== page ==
Course ObjectiveIn this course, students will:
- Have in-depth insight into the interrelationship between the
production and reception of canonical texts and the contexts in which
these processes take place.
- Be enabled to analyze such processes of text production and reception
independently and make a contribution to contextual biblical
interpretation as a discipline.
- Be placed in a position to evaluate the production and reception of
text and to pinpoint continuities and discontinuities in processes of
meaning making and to understand the socio-economic, religious and
political implications of them.
- Work towards a personal research output for both an academic and a
- Develop the ability to independently develop research questions and
research designs for future research in the field of contextual biblical
Course ContentThis course pursues the trajectory of key texts from what are now the
canons of the Old and New Testaments (First and Second Testaments;
Hebrew and Christian Bibles), tracing them from their original
production through a trajectory of later contexts in which they ware
reinterpreted and appropriated. Particular attention will be given to
the (a) religious; (b) political; (c) socio-economic; (d) literary and
historical aspects of such processes of textual production and
Teaching MethodsThe course begins with an introductory class session by both lecturers
on contextuality, textual production and reception in past and present
and concludes with a session with presentations of student research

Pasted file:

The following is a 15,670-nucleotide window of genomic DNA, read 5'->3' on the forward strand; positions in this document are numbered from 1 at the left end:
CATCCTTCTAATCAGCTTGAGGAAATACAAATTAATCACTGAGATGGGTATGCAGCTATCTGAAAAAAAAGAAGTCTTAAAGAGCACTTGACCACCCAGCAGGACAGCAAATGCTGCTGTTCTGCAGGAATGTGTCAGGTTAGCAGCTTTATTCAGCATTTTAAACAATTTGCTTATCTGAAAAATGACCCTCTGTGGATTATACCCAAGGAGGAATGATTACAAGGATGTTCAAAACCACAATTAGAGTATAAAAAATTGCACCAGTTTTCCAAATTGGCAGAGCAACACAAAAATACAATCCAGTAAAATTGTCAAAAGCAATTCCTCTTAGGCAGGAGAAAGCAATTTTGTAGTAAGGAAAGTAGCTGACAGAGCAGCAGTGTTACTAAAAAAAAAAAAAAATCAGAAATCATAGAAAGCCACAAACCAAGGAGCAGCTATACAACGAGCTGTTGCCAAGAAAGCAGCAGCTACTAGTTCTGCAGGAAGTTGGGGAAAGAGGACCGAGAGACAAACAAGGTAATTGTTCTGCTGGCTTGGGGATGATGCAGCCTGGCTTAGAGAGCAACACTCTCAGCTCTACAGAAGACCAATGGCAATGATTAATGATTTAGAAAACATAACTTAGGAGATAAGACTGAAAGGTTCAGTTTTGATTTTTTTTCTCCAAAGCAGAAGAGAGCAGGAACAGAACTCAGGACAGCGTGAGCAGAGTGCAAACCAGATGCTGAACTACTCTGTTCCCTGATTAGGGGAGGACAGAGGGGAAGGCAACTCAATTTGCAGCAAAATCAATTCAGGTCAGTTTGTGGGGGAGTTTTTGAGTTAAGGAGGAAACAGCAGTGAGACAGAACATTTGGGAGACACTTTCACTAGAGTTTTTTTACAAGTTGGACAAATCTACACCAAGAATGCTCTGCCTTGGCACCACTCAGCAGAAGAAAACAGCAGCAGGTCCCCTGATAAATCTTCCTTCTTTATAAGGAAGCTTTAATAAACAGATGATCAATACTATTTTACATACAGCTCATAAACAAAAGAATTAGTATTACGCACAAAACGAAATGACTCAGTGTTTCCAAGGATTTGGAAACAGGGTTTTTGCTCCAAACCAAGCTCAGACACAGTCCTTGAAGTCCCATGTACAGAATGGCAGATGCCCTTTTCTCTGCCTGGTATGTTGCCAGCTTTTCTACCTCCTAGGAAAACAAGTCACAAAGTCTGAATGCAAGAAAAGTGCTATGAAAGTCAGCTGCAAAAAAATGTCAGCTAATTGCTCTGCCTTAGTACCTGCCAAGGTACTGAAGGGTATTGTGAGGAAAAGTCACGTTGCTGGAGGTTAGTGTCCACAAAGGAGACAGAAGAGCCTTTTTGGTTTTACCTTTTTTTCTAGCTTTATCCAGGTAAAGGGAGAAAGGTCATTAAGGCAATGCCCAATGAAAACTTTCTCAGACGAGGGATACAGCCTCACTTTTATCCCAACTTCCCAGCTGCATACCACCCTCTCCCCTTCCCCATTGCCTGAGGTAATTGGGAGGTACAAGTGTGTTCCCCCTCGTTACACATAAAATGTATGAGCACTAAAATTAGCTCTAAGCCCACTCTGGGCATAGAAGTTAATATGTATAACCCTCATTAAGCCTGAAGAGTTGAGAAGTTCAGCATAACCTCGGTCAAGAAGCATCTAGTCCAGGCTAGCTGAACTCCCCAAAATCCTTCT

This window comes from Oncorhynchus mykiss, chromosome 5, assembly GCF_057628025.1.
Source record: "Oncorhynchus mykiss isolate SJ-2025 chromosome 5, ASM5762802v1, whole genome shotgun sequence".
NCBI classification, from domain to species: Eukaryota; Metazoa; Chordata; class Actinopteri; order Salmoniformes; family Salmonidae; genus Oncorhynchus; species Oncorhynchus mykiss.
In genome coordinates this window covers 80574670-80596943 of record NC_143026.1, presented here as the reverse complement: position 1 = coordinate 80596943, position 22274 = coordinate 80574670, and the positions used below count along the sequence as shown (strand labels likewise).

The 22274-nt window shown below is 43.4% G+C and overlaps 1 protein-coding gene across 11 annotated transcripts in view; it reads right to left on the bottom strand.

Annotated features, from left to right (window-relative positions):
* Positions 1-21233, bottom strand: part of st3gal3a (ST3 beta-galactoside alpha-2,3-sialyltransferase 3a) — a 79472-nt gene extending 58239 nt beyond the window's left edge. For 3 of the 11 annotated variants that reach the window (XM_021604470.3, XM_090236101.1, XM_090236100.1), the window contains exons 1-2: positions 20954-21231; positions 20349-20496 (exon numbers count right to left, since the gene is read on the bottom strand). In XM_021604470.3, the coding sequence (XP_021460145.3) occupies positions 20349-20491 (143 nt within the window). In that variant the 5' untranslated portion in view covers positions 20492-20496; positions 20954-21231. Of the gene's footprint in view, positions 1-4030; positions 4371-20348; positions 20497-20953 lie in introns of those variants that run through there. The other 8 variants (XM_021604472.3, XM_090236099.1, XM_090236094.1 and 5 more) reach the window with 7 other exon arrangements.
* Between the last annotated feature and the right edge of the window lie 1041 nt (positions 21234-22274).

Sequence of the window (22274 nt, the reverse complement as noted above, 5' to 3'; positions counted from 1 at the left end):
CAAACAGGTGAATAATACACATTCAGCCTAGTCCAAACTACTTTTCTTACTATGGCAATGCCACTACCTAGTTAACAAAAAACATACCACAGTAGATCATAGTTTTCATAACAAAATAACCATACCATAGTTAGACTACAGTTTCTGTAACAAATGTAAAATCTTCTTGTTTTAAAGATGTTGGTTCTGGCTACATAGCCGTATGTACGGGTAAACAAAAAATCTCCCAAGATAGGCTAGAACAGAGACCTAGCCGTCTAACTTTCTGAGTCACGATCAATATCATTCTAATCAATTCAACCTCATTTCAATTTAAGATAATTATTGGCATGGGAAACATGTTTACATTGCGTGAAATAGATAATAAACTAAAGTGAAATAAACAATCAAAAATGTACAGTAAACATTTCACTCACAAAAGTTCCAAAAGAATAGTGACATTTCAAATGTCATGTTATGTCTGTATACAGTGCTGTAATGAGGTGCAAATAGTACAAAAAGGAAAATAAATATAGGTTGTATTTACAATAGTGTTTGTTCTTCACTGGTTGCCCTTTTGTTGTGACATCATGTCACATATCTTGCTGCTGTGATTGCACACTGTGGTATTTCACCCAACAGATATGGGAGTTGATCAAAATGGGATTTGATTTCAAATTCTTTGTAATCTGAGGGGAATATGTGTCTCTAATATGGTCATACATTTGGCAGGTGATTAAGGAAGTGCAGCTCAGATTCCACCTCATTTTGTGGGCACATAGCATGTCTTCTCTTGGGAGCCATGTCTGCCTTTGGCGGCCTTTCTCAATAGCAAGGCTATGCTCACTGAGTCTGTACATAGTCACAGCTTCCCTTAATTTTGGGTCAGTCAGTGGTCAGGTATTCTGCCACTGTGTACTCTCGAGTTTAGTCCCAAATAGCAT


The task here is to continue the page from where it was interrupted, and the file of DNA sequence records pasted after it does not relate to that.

projects. In between, two series of five classes address Old and New
Testament texts, with one session per week dedicated to each of these
two corpora. Classes will be organized such that half is dedicated to a
lecture and the other to a student presentation and discussion. In this
manner, the course engages in the cocreation of content and seeks to
make students active participants in the learning and researching
N.B. in the first session also the definitive course schedule will be
Secondary and primary sources will have to be studied in preparation of
all classes and one presentation and a final, publishable paper are
required from each student.
In preparation of each class, the texts indicated will have to be
studies in the original languages in preparation.
Method of AssessmentStudents in the one- or three-year MA programmes write a paper of
3000-4000 words, in line with the guidelines of the Amsterdamse Cahiers
voor de Bijbel en zijn Tradities: a paper of ca. 4000 words (max.
4500), aimed at professional theologians (pastors) and those seriously
interested in biblical studies. Use of biblical languages (keywords, key
passages) is allowed. The focus is not on technicalities, rather on
‘reaping the fruits of reading the Bible’. However, the paper should be
based on sound exegetical work, with reference to sources and important
Students in the two-year MA program (Research MA) write a publishable
5000 word paper on a chosen topic (English).
The papers will be evaluated in analogy to the evaluation of MA theses,
bearing in mind their more limited scope. The classroom presentation is
graded on a pass/fail basis.
Entry RequirementsBA degree including Greek and Hebrew.
LiteratureBibliographical data and several articles will be put on Canvas.
Class 1: Introduction
Literature: Peter-Ben Smit, Wat de Bijbel echt betekent?
http://dare.ubvu.vu.nl/handle/1871/54801 (English translation available
from the author)
Class 2: New Testament 1 – Contextual Reception and the History of
Israel in Matthew 1
Peter-Ben Smit, ‘Something about Mary? Remarks about the Five Women in
the Matthean Genealogy,’ New Testament Studies 56 (2010), 191-207.
Jeremy Punt, ‘Politics of Genealogies in the New Testament’,
Neotestamentica 47.2 (2013), 373-398
Class 3: Old Testament 1 – Reception and History: the Evaluation of the
Desert Story (Ex.-Num.) in Neh. 9:9-36
Harm van Grol, “‘Indeed, Servants We Are’: Ezra 9, Nehemia 9 and 2
Chronicles 12 Compared”, in: Becking, Bob, en Marjo C.A. Korpel (eds.),
The Crisis of Israelite Religion. Transformation of Religious Tradition
in Exilic and Post-Exilic Times (Oudtestamentische Studiën XLII). Leiden
enz. (Brill) 1999, 209-227